Secondly, even if we consider the GPL a contract, it is still not a adhesion contract. An adhesion contract is imbalanced to favour one party, according to Daniel, the writer of the GPLed software. The GPL is not imbalanced at all and it does not favour one party. Sure, the GPL places some restrictions, but it also grants you an immense number of rights that you did not have before. There is nothing in the GPL that requires you to do something you do not like. If you do not like the restrictions you can freely choose not use the software the licensor is offering.

What Daniel wants is to use GPLed software without having to abide by the rules. Sorry, Daniel, if I write something I make the rules. If I want to release it under the GPL you are going to have to live with it. Don’t like it? Write your own software.

Perhaps the most telling part of his complaint is the fact that he is representing himself pro se. How did that saying go again…

4 Responses to “Only a fool represents himself in court…”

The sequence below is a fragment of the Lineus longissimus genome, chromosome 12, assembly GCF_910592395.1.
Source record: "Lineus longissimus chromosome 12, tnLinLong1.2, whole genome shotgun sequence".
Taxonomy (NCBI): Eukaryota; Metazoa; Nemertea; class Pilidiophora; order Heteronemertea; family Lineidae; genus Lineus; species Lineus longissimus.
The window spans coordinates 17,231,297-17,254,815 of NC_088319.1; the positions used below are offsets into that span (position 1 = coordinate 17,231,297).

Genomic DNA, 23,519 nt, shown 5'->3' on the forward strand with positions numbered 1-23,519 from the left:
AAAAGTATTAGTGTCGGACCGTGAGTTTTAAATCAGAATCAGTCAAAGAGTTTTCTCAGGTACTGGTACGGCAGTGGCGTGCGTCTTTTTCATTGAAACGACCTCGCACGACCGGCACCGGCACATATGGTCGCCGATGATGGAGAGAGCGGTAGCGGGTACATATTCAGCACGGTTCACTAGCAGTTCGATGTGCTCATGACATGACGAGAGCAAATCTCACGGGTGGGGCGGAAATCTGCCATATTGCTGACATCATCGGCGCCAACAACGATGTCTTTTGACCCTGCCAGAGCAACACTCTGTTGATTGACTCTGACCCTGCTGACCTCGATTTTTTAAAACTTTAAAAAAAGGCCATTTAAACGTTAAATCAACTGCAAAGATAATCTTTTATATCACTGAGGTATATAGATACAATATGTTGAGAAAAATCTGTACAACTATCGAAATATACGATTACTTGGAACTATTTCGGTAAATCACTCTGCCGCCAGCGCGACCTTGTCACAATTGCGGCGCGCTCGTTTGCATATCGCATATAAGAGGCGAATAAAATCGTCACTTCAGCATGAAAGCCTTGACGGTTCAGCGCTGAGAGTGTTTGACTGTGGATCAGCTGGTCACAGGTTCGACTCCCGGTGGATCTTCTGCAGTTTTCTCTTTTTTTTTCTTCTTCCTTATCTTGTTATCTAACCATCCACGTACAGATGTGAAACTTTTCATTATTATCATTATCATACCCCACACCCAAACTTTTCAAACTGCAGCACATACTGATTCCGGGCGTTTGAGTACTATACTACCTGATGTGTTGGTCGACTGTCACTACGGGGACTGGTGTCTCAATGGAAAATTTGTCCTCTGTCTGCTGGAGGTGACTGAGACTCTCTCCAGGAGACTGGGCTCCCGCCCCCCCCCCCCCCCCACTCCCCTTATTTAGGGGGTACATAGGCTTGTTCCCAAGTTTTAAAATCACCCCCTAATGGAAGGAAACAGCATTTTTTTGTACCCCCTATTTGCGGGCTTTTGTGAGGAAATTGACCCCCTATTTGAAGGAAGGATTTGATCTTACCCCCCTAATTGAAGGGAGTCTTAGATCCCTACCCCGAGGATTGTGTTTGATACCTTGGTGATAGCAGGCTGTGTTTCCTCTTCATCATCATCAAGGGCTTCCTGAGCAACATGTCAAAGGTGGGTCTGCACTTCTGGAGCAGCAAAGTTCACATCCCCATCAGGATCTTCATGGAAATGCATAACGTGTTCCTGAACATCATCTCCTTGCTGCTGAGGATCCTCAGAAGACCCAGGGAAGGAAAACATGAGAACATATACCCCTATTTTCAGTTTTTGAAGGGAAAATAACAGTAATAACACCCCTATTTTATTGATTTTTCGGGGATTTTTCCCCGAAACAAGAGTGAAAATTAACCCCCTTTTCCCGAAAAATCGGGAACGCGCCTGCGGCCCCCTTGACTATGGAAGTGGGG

1. Kroc Camen wrote on May 3rd, 2005 at 7:11 pm


  2. Frank wrote on May 4th, 2005 at 9:50 pm

    Isn’t it "Someone who represents himself has a fool for a client" or something like that?

  3. Dan (no not the subject of this article) wrote on December 18th, 2007 at 5:34 pm

    A license is a form of a contract. Otherwise, it could not be enforced and would have no importance.

    Daniel has a point, regardless of whether or not you agree with him or whether he wins.

    I’m not saying he’s right, but he certainly has a point and a reasonable argument. Instead of insulting the man, you should try to be objective and rational and counter his arguments.